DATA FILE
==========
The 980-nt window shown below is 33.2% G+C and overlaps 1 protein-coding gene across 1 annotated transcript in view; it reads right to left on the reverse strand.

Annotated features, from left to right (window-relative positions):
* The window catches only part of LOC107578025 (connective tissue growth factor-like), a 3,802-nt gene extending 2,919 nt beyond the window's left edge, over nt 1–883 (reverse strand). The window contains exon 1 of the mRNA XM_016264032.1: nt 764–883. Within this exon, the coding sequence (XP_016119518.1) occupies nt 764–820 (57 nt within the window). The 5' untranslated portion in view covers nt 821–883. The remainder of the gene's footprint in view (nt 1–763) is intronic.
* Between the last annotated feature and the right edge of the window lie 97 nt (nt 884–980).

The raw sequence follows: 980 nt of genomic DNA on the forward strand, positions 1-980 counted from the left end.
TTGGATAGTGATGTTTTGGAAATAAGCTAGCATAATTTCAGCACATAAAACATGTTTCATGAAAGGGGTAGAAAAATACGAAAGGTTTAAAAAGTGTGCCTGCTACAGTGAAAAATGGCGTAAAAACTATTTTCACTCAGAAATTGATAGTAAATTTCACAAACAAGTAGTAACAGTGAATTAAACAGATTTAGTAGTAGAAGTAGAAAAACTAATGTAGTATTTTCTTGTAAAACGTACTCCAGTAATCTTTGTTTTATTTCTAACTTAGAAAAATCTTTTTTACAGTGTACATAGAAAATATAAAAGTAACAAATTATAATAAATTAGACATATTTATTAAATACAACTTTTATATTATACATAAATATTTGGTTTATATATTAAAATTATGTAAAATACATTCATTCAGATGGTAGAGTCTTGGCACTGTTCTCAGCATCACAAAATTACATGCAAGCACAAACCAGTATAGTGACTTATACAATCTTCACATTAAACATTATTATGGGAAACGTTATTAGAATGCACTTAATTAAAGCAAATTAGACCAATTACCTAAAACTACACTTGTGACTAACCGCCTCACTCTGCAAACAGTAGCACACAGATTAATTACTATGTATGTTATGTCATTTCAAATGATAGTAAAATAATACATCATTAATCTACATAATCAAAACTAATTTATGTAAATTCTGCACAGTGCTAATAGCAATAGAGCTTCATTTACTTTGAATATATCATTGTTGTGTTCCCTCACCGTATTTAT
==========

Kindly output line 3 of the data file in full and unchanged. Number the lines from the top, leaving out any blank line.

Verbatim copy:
* The window catches only part of LOC107578025 (connective tissue growth factor-like), a 3,802-nt gene extending 2,919 nt beyond the window's left edge, over nt 1–883 (reverse strand). The window contains exon 1 of the mRNA XM_016264032.1: nt 764–883. Within this exon, the coding sequence (XP_016119518.1) occupies nt 764–820 (57 nt within the window). The 5' untranslated portion in view covers nt 821–883. The remainder of the gene's footprint in view (nt 1–763) is intronic.